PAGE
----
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Invertebrates & Amphibians
 Invertebrates are animals without backbones. This simple
definition hides the tremendous diversity found within this group
which includes protozoa (single-celled animals), corals, sponges,
sea urchins, starfish, sand dollars, worms, snails, clams, spiders,
crabs, and insects. In fact, more than 98 percent of the nearly two
million described species are invertebrates.
Invertebrates are ectotherms (cold-blooded): they warm their
bodies by absorbing heat from their surroundings. Most
invertebrates live in water or spend at least some part of their life
in water.
 Adulthood stage – focus is on reproduction, or “HATCH” and they
don’t eat during this stage.
• Lay eggs in under or around water – most are carnivorous
These insects are mostly in their immature form and live their adult life on land,
sometimes for only a few hours. Most aquatic insects can be divided into two
groups: ones that develop through complete metamorphosis, and ones that
develop through incomplete metamorphosis.
Metamorphosis is the change that occurs during the organism's development from
egg to adult. Some aquatic insects develop through complete metamorphosis,
which consists of four stages. These immature insects are called larvae and the do
not resemble the adults, and in fact, may look grossly different. During the pupae
stage, the organisms inhabit a "cocoon-like" structure where the transformation
from larvae to adult occurs.
Incomplete metamorphosis has three main stages of development (except for the
mayfly that has two winged growing stages). These immature insects are called
nymphs and they undergo a series of molts until the last decisive molt transforms
the organism into an adult or imago in mayflies. There is no intermediate pupae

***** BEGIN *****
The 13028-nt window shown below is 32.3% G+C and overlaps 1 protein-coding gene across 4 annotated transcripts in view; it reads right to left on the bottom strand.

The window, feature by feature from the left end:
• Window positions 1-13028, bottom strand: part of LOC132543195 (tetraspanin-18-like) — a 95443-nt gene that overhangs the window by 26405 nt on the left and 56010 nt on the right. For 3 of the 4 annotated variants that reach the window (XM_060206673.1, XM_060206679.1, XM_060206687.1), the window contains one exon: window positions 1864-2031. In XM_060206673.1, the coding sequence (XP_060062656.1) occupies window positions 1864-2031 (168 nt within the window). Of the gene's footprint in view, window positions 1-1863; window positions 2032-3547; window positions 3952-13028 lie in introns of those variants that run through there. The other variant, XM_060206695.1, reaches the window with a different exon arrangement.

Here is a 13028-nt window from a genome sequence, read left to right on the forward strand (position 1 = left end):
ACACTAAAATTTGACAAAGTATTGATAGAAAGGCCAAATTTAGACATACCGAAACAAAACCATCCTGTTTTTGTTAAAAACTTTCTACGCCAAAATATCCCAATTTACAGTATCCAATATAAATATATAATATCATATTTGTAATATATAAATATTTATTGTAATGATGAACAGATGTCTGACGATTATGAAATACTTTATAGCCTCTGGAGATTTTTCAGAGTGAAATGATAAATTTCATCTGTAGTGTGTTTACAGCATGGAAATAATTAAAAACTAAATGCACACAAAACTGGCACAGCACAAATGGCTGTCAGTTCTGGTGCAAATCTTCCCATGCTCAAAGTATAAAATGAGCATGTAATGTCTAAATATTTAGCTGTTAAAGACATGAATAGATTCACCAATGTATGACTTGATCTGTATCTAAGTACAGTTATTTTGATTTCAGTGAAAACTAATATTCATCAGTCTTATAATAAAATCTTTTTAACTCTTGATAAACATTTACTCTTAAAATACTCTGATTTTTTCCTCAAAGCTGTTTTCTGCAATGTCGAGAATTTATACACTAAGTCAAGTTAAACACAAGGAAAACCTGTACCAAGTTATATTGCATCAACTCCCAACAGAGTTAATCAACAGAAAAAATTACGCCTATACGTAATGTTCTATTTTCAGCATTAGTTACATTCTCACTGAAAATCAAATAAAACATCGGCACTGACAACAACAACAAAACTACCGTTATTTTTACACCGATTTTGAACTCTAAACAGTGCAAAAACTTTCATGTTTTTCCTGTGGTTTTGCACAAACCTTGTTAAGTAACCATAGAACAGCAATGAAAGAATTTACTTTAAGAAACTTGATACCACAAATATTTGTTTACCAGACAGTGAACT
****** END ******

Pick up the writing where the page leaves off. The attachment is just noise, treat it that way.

stage where transformation occurs. The nymphs resemble the adults closely
except for wing development.
It's a good sign if mothlike caddisflies are present near lakes
and other bodies of water, because it means pollution levels
are low and the quality of water is good.
Life Cycle and Habitat
Caddisflies live near bodies of water.
Females usually lay hundreds of eggs in a large mass.
Caddisfly development lasts several months and goes
through four stages, culminating with the insect developing
its wings. Caddisflies live mostly as aquatic bugs. The
lifespan of an adult is so short (often just a couple days at
the most), it does not even feed. Larval stages, on the other
hand, feed on plants, algae and other insects underwater.
Adult Cranefly
CraneFly “mosquito on Roids”
• Crane Flies mate on plants near water or in mid-air over the water,
depending on the species. Adult Crane Flies do not eat. They have only
one purpose, to mate and lay eggs.
• Female Crane Flies lay eggs in water or in moist soil near the water. If a
Crane Fly lays them in water, she will stick the tip of her abodmen under
the surface and the eggs will sink to the bottom. If a Crane Fly lays her
eggs in soil, she uses her ovipositor to inject them below the soil surface.
• The larvae of aquatic species (also called "water worms") will live most of
their lives on the bottom of the stream or lake under dead leaves or other
debris. Larvae of terrestrial (land) species, live in mud or wet moss near